Hell's Kitchen Systems, Inc.
HKS is now shipping version 3.2 of CCVS (Credit Card Verification System) and has hundreds of customer sites that include stand-alone merchants, merchant hosts, merchant-application integrators and merchant-application service providers. HKS's goal is to embed an electronic payment processor on every computer.
CCVS uses a computer to perform the same function as a credit-card swipe box found in most retail stores. Acting independently or as a component of a larger system, CCVS can process multiple payment types (credit card, ACH, EFT) in either real time or batch mode.
The system can be used within an electronic storefront on the Internet, or it can help run a mail-order business with custom-built applications for telephone operators.
CCVS can be used within the United States or Canada. It can also be used in other countries with credit-card clearing institutions that support any one of the CCVS-supported protocols.
Currently, CCVS works with either a modem or a leased line to communicate with the same credit-card clearinghouses used by traditional credit-card processing. (HKS plans to support other means of directly contacting clearinghouses, such as TCP/IP.) This approach has a few benefits. There's no need to worry about Internet outages disrupting sales. Additionally, most systems that process credit cards through the Internet (such as CyberCash) charge a per-transaction fee, while HKS charges only for the CCVS software. If the system is not running on the Internet, there's no need for an Internet connection. This can reduce monthly costs and improve security.
HKS first began using Linux in 1995 and now uses it for product development and payment processing for its own customers, as well as testing and demonstration. HKS also makes use of Linux internally for its web server, mail gateway, database server, router, dial-in server and masquerading proxy firewall.
HKS chose Linux as its primary operating system because it liked Linux's versatility, flexibility, open-source code, hardware independence, platform support and low cost. The low cost of Linux allows HKS to run on inexpensive hardware, while compatibility with UNIX systems made Linux an ideal development platform. Access to the Linux kernel source code, especially for serial drivers, made Linux even more attractive. Linux's conformance to the POSIX standard also makes porting to other systems very easy.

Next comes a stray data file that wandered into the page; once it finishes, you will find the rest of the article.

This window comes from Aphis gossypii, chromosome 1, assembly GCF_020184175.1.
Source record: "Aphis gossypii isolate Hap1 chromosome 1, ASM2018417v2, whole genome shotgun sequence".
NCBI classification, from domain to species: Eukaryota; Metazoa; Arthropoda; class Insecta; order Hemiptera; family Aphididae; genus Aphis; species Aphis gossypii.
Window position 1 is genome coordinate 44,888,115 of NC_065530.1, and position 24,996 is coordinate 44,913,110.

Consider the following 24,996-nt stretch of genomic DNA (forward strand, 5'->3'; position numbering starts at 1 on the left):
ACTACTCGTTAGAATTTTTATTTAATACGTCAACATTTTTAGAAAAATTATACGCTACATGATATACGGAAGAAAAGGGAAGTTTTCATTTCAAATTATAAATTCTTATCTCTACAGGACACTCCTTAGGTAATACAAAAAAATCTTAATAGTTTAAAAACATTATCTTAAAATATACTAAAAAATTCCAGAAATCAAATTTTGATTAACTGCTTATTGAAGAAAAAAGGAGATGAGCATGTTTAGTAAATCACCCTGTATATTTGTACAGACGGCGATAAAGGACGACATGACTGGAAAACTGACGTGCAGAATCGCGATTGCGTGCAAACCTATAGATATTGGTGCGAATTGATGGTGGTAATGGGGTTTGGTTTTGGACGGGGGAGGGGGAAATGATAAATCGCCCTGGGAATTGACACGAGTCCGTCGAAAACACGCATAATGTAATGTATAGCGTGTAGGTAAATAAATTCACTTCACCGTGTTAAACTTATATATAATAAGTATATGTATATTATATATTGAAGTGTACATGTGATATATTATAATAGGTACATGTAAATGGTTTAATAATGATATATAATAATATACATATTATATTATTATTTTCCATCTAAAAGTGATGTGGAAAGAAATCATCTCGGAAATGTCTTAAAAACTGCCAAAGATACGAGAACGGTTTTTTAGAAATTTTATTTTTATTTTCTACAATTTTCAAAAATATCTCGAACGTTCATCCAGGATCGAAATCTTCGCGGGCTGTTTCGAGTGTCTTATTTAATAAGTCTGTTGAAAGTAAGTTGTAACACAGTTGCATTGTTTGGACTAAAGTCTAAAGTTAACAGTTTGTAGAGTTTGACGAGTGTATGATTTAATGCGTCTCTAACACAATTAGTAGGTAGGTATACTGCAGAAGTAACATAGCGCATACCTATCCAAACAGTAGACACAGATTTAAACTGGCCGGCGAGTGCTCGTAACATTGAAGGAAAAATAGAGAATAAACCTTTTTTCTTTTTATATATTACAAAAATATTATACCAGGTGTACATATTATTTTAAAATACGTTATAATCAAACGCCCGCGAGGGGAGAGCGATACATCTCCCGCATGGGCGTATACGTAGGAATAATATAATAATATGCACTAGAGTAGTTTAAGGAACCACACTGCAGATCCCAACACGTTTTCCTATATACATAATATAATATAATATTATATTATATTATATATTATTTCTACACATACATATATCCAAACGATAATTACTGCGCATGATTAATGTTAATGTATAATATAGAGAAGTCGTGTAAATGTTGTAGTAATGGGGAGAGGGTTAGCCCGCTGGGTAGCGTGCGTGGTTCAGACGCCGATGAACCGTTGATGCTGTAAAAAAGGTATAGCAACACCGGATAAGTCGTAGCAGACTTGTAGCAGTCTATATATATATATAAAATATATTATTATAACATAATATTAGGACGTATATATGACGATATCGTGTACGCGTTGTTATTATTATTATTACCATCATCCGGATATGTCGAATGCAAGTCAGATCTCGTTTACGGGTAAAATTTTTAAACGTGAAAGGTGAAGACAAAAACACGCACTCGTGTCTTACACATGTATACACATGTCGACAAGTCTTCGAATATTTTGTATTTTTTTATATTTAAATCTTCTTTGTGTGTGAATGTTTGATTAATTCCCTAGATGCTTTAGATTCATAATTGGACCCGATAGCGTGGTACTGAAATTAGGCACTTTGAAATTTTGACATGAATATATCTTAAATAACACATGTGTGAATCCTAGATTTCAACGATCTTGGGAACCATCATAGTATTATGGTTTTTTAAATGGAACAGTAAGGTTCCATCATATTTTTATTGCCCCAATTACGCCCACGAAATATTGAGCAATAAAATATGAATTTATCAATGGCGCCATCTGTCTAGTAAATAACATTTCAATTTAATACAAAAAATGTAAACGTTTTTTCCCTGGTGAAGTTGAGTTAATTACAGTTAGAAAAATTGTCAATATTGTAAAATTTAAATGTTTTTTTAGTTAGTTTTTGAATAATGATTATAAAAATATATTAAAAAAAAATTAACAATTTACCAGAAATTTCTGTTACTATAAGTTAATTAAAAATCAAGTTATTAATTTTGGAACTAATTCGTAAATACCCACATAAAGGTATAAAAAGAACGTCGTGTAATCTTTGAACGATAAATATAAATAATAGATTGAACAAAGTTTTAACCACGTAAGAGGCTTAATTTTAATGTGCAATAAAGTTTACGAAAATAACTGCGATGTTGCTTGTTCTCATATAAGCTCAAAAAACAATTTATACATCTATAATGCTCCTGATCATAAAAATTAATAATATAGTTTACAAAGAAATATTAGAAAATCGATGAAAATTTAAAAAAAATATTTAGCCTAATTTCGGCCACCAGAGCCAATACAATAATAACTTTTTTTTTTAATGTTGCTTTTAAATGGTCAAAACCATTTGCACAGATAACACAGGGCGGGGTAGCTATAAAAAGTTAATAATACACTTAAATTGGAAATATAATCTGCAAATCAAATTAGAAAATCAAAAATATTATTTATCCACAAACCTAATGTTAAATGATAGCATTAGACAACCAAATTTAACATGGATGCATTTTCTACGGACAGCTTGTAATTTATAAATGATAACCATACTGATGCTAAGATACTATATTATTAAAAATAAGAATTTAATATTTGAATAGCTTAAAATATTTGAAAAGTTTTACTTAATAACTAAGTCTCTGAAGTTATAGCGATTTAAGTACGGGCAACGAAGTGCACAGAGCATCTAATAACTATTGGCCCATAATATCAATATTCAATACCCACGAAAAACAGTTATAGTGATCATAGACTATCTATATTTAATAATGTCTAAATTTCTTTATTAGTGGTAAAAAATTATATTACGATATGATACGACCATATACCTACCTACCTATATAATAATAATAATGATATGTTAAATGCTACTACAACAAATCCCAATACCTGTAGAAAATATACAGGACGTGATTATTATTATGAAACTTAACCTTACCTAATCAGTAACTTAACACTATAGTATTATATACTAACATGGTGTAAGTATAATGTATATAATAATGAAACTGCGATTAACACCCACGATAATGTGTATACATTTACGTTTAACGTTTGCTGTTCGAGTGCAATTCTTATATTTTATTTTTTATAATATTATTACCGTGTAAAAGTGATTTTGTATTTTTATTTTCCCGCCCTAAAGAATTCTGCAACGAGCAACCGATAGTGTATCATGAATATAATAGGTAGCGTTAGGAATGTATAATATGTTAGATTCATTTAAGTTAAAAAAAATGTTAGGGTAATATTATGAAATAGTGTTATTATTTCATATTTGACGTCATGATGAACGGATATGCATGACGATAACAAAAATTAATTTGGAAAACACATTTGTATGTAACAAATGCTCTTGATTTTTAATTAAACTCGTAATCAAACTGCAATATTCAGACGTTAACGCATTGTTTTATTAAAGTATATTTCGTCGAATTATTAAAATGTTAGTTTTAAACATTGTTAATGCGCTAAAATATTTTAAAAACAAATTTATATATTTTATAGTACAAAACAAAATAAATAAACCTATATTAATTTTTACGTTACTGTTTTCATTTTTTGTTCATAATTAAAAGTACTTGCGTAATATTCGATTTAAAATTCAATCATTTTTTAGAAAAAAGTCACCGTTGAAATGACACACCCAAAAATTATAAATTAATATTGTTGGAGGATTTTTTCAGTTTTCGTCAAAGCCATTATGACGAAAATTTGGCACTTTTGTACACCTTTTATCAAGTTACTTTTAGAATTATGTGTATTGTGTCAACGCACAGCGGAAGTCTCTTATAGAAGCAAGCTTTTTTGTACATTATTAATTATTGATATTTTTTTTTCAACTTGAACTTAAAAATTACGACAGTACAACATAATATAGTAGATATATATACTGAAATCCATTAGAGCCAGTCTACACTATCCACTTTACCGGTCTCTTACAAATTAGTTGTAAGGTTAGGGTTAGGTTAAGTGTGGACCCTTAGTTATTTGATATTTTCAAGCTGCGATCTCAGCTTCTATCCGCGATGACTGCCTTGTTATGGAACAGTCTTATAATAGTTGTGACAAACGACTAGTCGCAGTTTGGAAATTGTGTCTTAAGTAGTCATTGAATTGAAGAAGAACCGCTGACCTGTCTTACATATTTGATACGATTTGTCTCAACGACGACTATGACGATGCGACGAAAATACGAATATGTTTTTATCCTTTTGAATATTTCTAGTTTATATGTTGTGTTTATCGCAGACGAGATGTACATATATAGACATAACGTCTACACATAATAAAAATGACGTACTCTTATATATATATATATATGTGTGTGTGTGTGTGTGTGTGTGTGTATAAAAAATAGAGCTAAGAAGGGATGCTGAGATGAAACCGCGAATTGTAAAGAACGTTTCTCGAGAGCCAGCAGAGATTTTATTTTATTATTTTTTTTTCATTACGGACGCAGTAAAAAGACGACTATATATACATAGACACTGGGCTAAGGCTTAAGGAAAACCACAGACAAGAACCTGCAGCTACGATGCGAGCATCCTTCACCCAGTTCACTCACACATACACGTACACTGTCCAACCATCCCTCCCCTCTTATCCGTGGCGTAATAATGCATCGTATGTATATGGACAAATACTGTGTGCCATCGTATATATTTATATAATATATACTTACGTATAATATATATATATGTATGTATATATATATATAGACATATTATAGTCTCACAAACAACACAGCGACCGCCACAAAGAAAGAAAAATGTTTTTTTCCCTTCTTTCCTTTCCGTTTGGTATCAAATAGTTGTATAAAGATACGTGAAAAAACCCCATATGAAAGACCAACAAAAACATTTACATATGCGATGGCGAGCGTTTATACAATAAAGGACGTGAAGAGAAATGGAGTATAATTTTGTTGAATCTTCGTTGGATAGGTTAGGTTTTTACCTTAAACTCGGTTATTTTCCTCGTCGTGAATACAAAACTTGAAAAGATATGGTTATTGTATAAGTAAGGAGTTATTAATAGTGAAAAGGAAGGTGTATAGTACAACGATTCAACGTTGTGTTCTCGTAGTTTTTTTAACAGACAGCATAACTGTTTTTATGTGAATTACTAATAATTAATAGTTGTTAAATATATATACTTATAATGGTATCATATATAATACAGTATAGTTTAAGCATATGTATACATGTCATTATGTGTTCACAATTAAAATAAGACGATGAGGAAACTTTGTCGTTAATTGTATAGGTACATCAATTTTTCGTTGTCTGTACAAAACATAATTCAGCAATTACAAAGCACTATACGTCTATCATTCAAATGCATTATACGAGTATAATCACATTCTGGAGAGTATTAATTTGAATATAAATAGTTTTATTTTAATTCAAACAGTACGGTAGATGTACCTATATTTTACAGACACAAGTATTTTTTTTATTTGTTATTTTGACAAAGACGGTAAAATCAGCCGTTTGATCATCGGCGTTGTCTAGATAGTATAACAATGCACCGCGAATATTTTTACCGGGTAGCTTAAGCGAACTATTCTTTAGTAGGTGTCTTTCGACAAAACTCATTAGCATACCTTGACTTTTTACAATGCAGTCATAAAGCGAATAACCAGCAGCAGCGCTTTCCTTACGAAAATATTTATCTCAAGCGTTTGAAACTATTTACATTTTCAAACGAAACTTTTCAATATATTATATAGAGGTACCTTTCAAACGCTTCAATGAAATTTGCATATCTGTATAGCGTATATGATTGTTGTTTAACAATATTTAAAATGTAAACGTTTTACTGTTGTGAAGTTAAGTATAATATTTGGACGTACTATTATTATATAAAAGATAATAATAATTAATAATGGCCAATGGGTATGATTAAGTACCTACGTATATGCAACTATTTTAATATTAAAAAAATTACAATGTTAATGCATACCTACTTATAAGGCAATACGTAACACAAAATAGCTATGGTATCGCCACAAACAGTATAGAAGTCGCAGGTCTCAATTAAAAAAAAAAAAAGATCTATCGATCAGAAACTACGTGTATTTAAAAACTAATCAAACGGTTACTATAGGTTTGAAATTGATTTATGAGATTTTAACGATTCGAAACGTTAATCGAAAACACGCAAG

HKS is committed to supporting as many versions of Linux as possible. This includes distributions from Red Hat, SuSE, Debian, Caldera, Yellow Dog, NetWinder and Cobalt. In addition to Linux, CCVS runs on a variety of other operating systems including BSDI, AIX, FreeBSD, Digital UNIX, SCO OpenServer and SPARC Solaris.
CCVS can be integrated into almost any application because of the wide variety of languages supported. Developers can choose from C, Tcl, Perl5, Python, Java and PHP3.
HKS customers agree that Linux makes good business sense. Approximately 70 to 80% of HKS customers are Linux users (followed by Solaris and FreeBSD users). In fact, many customers choose CCVS because it is the only payment-processing system designed to operate under Linux.
As the first company to develop a commercial credit-card processing system for Linux, HKS is committed to the Open Source movement and plans to sponsor various open-source projects.
HKS provides a downloadable demo of CCVS. Pricing starts at $995 for Linux or OpenBSD and $1295 for commercial UNIX.
Practical Task Scheduling Deployment
July 20, 2016 12:00 pm CDT
One of the best things about the UNIX environment (aside from being stable and efficient) is the vast array of software tools available to help you do your job. Traditionally, a UNIX tool does only one thing, but does that one thing very well. For example, grep is very easy to use and can search vast amounts of data quickly. The find tool can find a particular file or files based on all kinds of criteria. It's pretty easy to string these tools together to build even more powerful tools, such as a tool that finds all of the .log files in the /home directory and searches each one for a particular entry. This erector-set mentality allows UNIX system administrators to seem to always have the right tool for the job.
Cron traditionally has been considered another such a tool for job scheduling, but is it enough? This webinar considers that very question. The first part builds on a previous Geek Guide, Beyond Cron, and briefly describes how to know when it might be time to consider upgrading your job scheduling infrastructure. The second part presents an actual planning and implementation framework.
Join Linux Journal's Mike Diehl and Pat Cameron of Help Systems.
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With all the industry talk about the benefits of Linux on Power and all the performance advantages offered by its open architecture, you may be considering a move in that direction. If you are thinking about analytics, big data and cloud computing, you would be right to evaluate Power. The idea of using commodity x86 hardware and replacing it every three years is an outdated cost model. It doesn’t consider the total cost of ownership, and it doesn’t consider the advantage of real processing power, high-availability and multithreading like a demon.
This ebook takes a look at some of the practical applications of the Linux on Power platform and ways you might bring all the performance power of this open architecture to bear for your organization. There are no smoke and mirrors here—just hard, cold, empirical evidence provided by independent sources. I also consider some innovative ways Linux on Power will be used in the future.Get the Guide